One concept, two ways

*images via BookLikes

It is a truth universally acknowledged that there is nothing worse than an overused quote. But writer’s block comes a close second.

Whether you are a “new” writer or a veteran one, a running theme of blogs and author’s notes on is the difficulty of getting through a rut in the story. Sometimes that rut is terrible/horrible/unbearable, other times you need a little less time to get over it, and in the extreme cases, it can leave you feeling like absolute shit.

I “speak” flippantly, but as someone who has suffered from a mother-of-all-blocks for 2 years now, with only a few breaks in the horizon, I can tell you – it sucks, and I sympathize. I’ve been there: detailed edits that are left to gather dust, notes that get “accidentally” lost, staring at the screen, rewriting sentences again and again because you hate the word order so much – yes, I’ve done it all. Sometimes starting is the biggest hurdle and that’s fine. Sometimes, there’s a bigger problem to be dealt with.

I’m saying this because the two books I’m looking at today are two very different beasts, and target two different types of block.

“642 Things to Write About” by the San Francisco Writer’s Grotto was written, by its own admission, in 24 hours via mass emails. It is the book equivalent of an Internet prompts post, but bound in nice paper that won’t make your pen’s ink run all over the place (very important, if you are me.) I like my laptop, but sometimes pen-and-paper brainstorming/freewriting is what I need to get unstuck, and this book is very good for that. Even if it’s expensive for what it is.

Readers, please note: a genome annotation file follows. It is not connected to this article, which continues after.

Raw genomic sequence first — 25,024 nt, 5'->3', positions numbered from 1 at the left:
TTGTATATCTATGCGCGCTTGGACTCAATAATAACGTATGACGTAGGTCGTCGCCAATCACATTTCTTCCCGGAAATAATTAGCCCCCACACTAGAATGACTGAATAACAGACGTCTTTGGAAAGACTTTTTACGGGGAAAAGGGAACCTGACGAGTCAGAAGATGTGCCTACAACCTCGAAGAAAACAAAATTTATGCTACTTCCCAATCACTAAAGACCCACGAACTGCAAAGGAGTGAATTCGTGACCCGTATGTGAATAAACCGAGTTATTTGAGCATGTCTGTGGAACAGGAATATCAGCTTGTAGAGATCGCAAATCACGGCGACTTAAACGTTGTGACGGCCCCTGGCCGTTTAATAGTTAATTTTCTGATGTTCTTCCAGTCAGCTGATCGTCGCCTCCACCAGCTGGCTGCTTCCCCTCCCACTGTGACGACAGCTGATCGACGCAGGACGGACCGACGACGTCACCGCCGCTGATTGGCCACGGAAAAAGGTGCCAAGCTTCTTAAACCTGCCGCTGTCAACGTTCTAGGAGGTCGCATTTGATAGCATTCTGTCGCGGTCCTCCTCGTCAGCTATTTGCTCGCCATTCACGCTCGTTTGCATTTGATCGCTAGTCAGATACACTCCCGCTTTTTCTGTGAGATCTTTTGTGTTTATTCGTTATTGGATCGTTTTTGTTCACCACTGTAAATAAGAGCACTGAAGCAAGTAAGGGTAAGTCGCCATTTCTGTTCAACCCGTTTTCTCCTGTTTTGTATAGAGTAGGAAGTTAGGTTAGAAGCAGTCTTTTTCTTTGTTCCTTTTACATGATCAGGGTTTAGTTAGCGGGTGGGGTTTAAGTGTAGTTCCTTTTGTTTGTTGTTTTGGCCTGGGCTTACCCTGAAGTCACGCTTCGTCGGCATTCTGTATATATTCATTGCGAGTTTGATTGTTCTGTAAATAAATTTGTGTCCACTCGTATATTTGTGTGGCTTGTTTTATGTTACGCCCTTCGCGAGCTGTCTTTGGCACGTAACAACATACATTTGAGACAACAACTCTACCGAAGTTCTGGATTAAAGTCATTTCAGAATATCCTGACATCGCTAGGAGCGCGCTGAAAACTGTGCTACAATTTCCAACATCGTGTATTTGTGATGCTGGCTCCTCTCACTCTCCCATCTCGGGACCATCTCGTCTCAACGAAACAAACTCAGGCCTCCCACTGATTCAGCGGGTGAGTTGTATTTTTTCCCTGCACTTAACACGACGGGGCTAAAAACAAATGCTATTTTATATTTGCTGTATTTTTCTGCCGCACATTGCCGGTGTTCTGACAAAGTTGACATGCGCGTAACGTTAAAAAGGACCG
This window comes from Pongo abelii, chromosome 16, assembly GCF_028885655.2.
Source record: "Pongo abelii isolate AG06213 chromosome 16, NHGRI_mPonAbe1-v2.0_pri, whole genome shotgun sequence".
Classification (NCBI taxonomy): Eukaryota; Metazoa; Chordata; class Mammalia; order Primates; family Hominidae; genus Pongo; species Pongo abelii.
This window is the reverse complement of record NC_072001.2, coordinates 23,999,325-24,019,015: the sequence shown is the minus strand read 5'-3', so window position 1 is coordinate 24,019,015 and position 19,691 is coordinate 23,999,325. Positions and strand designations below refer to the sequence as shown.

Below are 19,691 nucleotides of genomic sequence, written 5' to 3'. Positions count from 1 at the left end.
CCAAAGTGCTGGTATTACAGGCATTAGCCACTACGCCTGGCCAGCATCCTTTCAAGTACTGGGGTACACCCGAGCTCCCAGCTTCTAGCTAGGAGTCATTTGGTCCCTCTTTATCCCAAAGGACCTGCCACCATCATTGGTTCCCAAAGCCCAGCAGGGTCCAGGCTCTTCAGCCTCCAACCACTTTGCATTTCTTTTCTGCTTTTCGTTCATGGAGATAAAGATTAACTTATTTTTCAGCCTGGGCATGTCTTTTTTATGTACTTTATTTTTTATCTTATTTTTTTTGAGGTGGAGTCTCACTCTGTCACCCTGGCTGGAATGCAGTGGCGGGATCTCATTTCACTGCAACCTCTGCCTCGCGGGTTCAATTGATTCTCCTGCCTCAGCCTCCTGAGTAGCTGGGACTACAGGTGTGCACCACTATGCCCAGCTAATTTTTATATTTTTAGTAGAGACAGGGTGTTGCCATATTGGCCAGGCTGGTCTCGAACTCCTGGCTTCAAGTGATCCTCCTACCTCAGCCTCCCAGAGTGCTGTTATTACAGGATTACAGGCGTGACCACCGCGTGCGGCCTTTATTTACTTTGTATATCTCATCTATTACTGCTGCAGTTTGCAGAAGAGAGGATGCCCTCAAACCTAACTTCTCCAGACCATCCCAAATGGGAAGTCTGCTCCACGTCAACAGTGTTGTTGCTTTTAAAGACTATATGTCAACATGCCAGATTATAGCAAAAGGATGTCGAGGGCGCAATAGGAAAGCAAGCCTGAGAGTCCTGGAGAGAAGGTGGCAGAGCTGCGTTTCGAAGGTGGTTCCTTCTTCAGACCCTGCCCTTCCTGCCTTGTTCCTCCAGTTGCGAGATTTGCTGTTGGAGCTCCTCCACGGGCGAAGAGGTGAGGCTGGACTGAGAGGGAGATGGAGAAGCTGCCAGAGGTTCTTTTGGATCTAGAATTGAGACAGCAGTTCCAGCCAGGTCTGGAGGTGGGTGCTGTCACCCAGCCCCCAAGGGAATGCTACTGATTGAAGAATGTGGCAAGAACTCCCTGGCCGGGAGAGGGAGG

“The Sound of Paper” by Julia Cameron, however, addresses a different kind of block, the one you have on the soul. Written over the course of 1 year, in New York and Taos, New Mexico, it’s a collection of short essays which end with exercises to help the inner artist regain confidence and manage the ebbs and flows of creativity. It’s very much an extension, though not a replacement, of “The Artist’s Way” (which I will review at a later date.) It’s what I turn to when I need some deep thinking to happen, and I need to address another aspect of ailing which a quick un-sticking exercise isn’t enough to fix.

I’m somewhere-in both these books (neither halfway nor even a 1/3, in some cases) but if a writer’s manual you’re looking for, you need to think very hard as to what block you’re trying to address. “The Sound of Paper” will definitely give you more bang for your buck in terms of content, and in the long run, I will argue that all writers need something from Julia Cameron in their library because she speaks the truth, and “deep” blocks is something everyone encounters at one point or another. It’s the more humble offering, the plain-Jane older sister, (or the DUFF, depending on how you take your fairy tales,) and the one I’m very fond of myself.

However, there is something that “642 Things to Write About” caters to, namely the artist’s yearning for pretty stationary and interesting topics to discuss. If you’re looking for a present this holiday season, either for you or for a writer friend, and you want to give them something other than a Paperchase journal (although, really, very few things beat Paperchase in my opinion,) this is the “pimped up” version. The Journal 2.1, if you will. A note of caution, however: some of these prompts are what you might call “mature” in nature, so if you don’t want to piss someone’s parents off, there is a “young writers” version of this available. Also, there is a “642 Places to Draw” and “642 Things to Draw” versions in circulation (mine is from Urban Outfitters, but I’ve seen them in Waterstones and on Amazon, so make your picks accordingly.)

I will continue to report on these as I finish them, but in terms of gifts for writers or writer’s aids, these two are excellent.


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